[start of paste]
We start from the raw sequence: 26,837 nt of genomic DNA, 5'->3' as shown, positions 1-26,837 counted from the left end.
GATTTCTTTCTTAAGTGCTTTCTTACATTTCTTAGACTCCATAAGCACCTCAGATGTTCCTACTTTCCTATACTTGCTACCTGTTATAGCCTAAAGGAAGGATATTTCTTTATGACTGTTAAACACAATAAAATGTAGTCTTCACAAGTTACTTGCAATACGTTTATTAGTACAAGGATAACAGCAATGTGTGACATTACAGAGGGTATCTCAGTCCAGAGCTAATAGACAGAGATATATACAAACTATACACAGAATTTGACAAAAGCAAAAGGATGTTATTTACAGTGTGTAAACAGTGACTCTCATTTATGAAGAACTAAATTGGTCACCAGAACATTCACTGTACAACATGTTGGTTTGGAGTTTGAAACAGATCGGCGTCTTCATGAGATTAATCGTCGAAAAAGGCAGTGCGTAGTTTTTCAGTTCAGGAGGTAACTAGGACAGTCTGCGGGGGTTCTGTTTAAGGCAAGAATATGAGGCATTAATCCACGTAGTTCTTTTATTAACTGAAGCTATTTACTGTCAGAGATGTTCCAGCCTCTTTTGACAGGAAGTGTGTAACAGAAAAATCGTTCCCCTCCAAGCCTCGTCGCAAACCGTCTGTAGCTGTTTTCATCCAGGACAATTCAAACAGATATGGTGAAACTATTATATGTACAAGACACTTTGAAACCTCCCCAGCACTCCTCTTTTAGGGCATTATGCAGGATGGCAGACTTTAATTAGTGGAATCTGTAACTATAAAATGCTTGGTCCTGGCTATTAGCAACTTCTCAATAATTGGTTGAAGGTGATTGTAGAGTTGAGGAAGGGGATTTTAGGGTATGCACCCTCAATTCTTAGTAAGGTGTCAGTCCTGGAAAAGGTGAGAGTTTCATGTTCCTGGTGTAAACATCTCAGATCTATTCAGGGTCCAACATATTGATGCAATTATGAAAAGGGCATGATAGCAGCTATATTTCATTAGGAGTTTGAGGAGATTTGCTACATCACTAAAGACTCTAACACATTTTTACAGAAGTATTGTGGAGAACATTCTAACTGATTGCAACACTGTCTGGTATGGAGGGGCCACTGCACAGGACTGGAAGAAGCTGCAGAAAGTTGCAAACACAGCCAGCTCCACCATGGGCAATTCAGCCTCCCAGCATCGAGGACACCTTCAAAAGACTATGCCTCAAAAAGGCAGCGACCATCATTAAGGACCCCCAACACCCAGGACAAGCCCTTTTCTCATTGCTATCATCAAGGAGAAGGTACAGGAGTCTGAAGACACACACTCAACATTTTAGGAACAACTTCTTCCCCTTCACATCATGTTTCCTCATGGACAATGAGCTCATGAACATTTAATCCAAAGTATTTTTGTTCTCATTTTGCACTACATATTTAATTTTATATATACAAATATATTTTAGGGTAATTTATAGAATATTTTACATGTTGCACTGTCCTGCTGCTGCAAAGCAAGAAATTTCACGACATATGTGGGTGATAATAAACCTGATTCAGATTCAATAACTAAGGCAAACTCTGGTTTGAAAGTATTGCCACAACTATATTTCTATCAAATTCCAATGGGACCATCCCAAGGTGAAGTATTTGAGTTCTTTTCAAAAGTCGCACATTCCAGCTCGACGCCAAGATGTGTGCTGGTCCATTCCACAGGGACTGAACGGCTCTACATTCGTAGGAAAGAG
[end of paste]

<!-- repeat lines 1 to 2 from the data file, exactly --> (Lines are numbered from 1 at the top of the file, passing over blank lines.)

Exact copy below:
We start from the raw sequence: 26,837 nt of genomic DNA, 5'->3' as shown, positions 1-26,837 counted from the left end.
GATTTCTTTCTTAAGTGCTTTCTTACATTTCTTAGACTCCATAAGCACCTCAGATGTTCCTACTTTCCTATACTTGCTACCTGTTATAGCCTAAAGGAAGGATATTTCTTTATGACTGTTAAACACAATAAAATGTAGTCTTCACAAGTTACTTGCAATACGTTTATTAGTACAAGGATAACAGCAATGTGTGACATTACAGAGGGTATCTCAGTCCAGAGCTAATAGACAGAGATATATACAAACTATACACAGAATTTGACAAAAGCAAAAGGATGTTATTTACAGTGTGTAAACAGTGACTCTCATTTATGAAGAACTAAATTGGTCACCAGAACATTCACTGTACAACATGTTGGTTTGGAGTTTGAAACAGATCGGCGTCTTCATGAGATTAATCGTCGAAAAAGGCAGTGCGTAGTTTTTCAGTTCAGGAGGTAACTAGGACAGTCTGCGGGGGTTCTGTTTAAGGCAAGAATATGAGGCATTAATCCACGTAGTTCTTTTATTAACTGAAGCTATTTACTGTCAGAGATGTTCCAGCCTCTTTTGACAGGAAGTGTGTAACAGAAAAATCGTTCCCCTCCAAGCCTCGTCGCAAACCGTCTGTAGCTGTTTTCATCCAGGACAATTCAAACAGATATGGTGAAACTATTATATGTACAAGACACTTTGAAACCTCCCCAGCACTCCTCTTTTAGGGCATTATGCAGGATGGCAGACTTTAATTAGTGGAATCTGTAACTATAAAATGCTTGGTCCTGGCTATTAGCAACTTCTCAATAATTGGTTGAAGGTGATTGTAGAGTTGAGGAAGGGGATTTTAGGGTATGCACCCTCAATTCTTAGTAAGGTGTCAGTCCTGGAAAAGGTGAGAGTTTCATGTTCCTGGTGTAAACATCTCAGATCTATTCAGGGTCCAACATATTGATGCAATTATGAAAAGGGCATGATAGCAGCTATATTTCATTAGGAGTTTGAGGAGATTTGCTACATCACTAAAGACTCTAACACATTTTTACAGAAGTATTGTGGAGAACATTCTAACTGATTGCAACACTGTCTGGTATGGAGGGGCCACTGCACAGGACTGGAAGAAGCTGCAGAAAGTTGCAAACACAGCCAGCTCCACCATGGGCAATTCAGCCTCCCAGCATCGAGGACACCTTCAAAAGACTATGCCTCAAAAAGGCAGCGACCATCATTAAGGACCCCCAACACCCAGGACAAGCCCTTTTCTCATTGCTATCATCAAGGAGAAGGTACAGGAGTCTGAAGACACACACTCAACATTTTAGGAACAACTTCTTCCCCTTCACATCATGTTTCCTCATGGACAATGAGCTCATGAACATTTAATCCAAAGTATTTTTGTTCTCATTTTGCACTACATATTTAATTTTATATATACAAATATATTTTAGGGTAATTTATAGAATATTTTACATGTTGCACTGTCCTGCTGCTGCAAAGCAAGAAATTTCACGACATATGTGGGTGATAATAAACCTGATTCAGATTCAATAACTAAGGCAAACTCTGGTTTGAAAGTATTGCCACAACTATATTTCTATCAAATTCCAATGGGACCATCCCAAGGTGAAGTATTTGAGTTCTTTTCAAAAGTCGCACATTCCAGCTCGACGCCAAGATGTGTGCTGGTCCATTCCACAGGGACTGAACGGCTCTACATTCGTAGGAAAGAG